Fellow travellers: a concordance of colonization patterns between mice and men

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Fellow travellers: a concordance of colonization patterns between mice and men

Post by Chilloutarea Mousery on Mon Apr 09, 2012 6:44 pm

Fellow travellers: a concordance of colonization patterns between mice and men in the North Atlantic region



House mice (Mus musculus) are commensals of humans and therefore their phylogeography can reflect human colonization and settlement patterns. Previous studies have linked the distribution of house mouse mitochondrial (mt) DNA clades to areas formerly occupied by the Norwegian Vikings in Norway and the British Isles. Norwegian Viking activity also extended further westwards in the North Atlantic with the settlement of Iceland, short-lived colonies in Greenland and a fleeting colony in Newfoundland in 1000 AD. Jones et al. investigated whether house mouse mtDNA sequences reflect human history in these other regions as well.

Results: House mice samples from Iceland, whether from archaeological Viking Age material or from modern-day specimens, had an identical mtDNA haplotype to the clade previously linked with Norwegian Vikings. From mtDNA and microsatellite data, the modern-day Icelandic mice also share the low genetic diversity shown by their human hosts on Iceland. Viking Age mice from Greenland had an mtDNA haplotype deriving from the Icelandic haplotype, but the modern-day Greenlandic mice belong to an entirely different mtDNA clade. The modern day Icelandic and Newfoundland mice belong to the subspecies M. m. domesticus, the Greenlandic mice to M. m. musculus.

Conclusions: In the North Atlantic region, human settlement history over a thousand years is reflected remarkably by the mtDNA phylogeny of house mice. In Iceland, the mtDNA data show the arrival and continuity of the house mouse population to the present day, while in Greenland the data suggest the arrival, subsequent extinction and recolonization of house mice - in both places mirroring the history of the European human host populations. If house mice arrived in Newfoundland with the Viking settlers at all, then, like the humans, their presence was also fleeting and left no genetic trace. The continuity of mtDNA haplotype in Iceland over 1000 years illustrates that mtDNA can retain the signature of the ancestral house mouse founders. Jones et al. also show that, in terms of genetic variability, house mouse populations may also track their host human populations.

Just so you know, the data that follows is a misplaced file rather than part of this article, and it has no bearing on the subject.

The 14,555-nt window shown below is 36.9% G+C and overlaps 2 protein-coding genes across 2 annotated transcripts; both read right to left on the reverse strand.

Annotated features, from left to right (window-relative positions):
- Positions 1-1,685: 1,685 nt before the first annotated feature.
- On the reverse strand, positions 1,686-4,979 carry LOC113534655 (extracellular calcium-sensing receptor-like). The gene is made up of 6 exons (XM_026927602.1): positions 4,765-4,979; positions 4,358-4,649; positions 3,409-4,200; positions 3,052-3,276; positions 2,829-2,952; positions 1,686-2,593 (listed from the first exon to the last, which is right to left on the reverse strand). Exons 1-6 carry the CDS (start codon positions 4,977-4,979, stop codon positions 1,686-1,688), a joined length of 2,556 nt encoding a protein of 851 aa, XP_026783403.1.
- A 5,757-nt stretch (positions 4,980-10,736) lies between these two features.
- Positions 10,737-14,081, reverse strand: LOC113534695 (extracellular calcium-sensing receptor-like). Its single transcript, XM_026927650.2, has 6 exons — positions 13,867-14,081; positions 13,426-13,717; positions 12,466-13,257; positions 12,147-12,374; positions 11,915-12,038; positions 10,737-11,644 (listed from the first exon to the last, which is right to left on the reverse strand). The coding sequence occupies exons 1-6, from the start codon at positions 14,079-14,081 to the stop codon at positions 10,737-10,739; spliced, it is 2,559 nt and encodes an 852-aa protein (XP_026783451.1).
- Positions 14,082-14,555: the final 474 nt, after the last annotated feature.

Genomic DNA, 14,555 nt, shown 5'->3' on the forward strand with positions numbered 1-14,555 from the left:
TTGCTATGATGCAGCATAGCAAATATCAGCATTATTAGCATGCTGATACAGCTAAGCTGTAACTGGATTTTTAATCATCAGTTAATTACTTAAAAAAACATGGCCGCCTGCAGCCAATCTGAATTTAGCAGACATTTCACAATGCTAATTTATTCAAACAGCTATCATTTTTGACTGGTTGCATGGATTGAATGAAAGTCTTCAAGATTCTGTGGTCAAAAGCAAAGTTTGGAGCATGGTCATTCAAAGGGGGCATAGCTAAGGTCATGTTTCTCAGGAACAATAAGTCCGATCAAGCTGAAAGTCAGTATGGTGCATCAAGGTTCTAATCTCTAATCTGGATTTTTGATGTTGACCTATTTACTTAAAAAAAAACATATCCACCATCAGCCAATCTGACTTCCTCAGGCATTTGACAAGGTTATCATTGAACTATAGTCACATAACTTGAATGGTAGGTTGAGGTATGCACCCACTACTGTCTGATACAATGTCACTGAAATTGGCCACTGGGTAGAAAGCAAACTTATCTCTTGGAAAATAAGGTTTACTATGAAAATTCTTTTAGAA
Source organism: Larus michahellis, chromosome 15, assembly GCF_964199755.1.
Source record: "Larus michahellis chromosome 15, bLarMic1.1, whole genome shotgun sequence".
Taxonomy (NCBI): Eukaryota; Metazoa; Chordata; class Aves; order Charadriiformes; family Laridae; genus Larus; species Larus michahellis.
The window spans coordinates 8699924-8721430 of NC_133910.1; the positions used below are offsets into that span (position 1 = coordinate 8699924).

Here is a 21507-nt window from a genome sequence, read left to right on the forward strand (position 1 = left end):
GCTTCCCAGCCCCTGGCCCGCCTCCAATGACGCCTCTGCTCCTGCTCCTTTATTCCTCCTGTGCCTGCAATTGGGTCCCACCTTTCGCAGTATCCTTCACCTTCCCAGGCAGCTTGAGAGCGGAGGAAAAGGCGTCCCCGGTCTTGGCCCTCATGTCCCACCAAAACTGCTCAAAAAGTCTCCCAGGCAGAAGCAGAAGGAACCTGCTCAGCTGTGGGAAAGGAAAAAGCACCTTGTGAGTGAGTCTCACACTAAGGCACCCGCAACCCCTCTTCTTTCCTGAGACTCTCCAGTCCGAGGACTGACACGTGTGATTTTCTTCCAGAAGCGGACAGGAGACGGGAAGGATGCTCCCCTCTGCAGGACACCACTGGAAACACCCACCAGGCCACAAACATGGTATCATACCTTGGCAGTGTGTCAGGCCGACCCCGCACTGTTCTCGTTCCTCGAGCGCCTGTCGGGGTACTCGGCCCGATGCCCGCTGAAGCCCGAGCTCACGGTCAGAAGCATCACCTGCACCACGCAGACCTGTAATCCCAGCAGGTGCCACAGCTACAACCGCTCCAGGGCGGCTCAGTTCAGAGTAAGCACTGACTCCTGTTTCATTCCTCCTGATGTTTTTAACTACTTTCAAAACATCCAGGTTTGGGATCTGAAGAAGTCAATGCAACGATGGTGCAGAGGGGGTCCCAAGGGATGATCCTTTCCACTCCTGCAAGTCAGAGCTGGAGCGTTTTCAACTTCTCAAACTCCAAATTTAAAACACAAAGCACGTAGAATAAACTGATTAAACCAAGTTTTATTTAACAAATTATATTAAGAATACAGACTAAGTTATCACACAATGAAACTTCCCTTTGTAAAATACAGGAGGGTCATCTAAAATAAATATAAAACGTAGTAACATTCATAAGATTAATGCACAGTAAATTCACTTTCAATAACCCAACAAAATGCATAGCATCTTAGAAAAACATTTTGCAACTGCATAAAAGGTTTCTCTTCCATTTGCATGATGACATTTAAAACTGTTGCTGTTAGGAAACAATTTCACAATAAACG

Have a look to the interesting fulltext:

Excerpt from Open Access Article Jones et al., BMC Evolutionary Biology 2012, 12:35.
http://www.biomedcentral.com/1471-2148/12/35

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Re: Fellow travellers: a concordance of colonization patterns between mice and men

Post by lunalady on Mon Apr 09, 2012 9:24 pm

What the Heck is This!!!!! LOL

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Re: Fellow travellers: a concordance of colonization patterns between mice and men

Post by Mrs. Beach on Mon Apr 09, 2012 10:44 pm

Roland, brainy as ever! That's a very interesting way of viewing human history of civilization, through mouse DNA!
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Re: Fellow travellers: a concordance of colonization patterns between mice and men

Post by doganddisc on Mon Apr 09, 2012 11:37 pm

That IS interesting. Amazing how so much of human history is tied into the animals around us, and yet that aspect of our history is so frequently ignored. Thank you for sharing this!
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Re: Fellow travellers: a concordance of colonization patterns between mice and men

Post by Mrs. Beach on Tue Apr 10, 2012 12:26 pm

Oh, we humans think we are so great because we have big brains and can think and speak and often forget that we are an integral part of the natural world. This is a way cool reminder!
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Re: Fellow travellers: a concordance of colonization patterns between mice and men

Post by doganddisc on Tue Apr 10, 2012 12:29 pm

Mrs. Beach wrote:Oh, we humans think we are so great because we have big brains and can think and speak and often forget that we are an integral part of the natural world. This is a way cool reminder!

Here here!
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Re: Fellow travellers: a concordance of colonization patterns between mice and men

Post by kawmice on Wed Apr 11, 2012 4:11 am

VERY interrestingly indeed! Thanks for sharing Roland!
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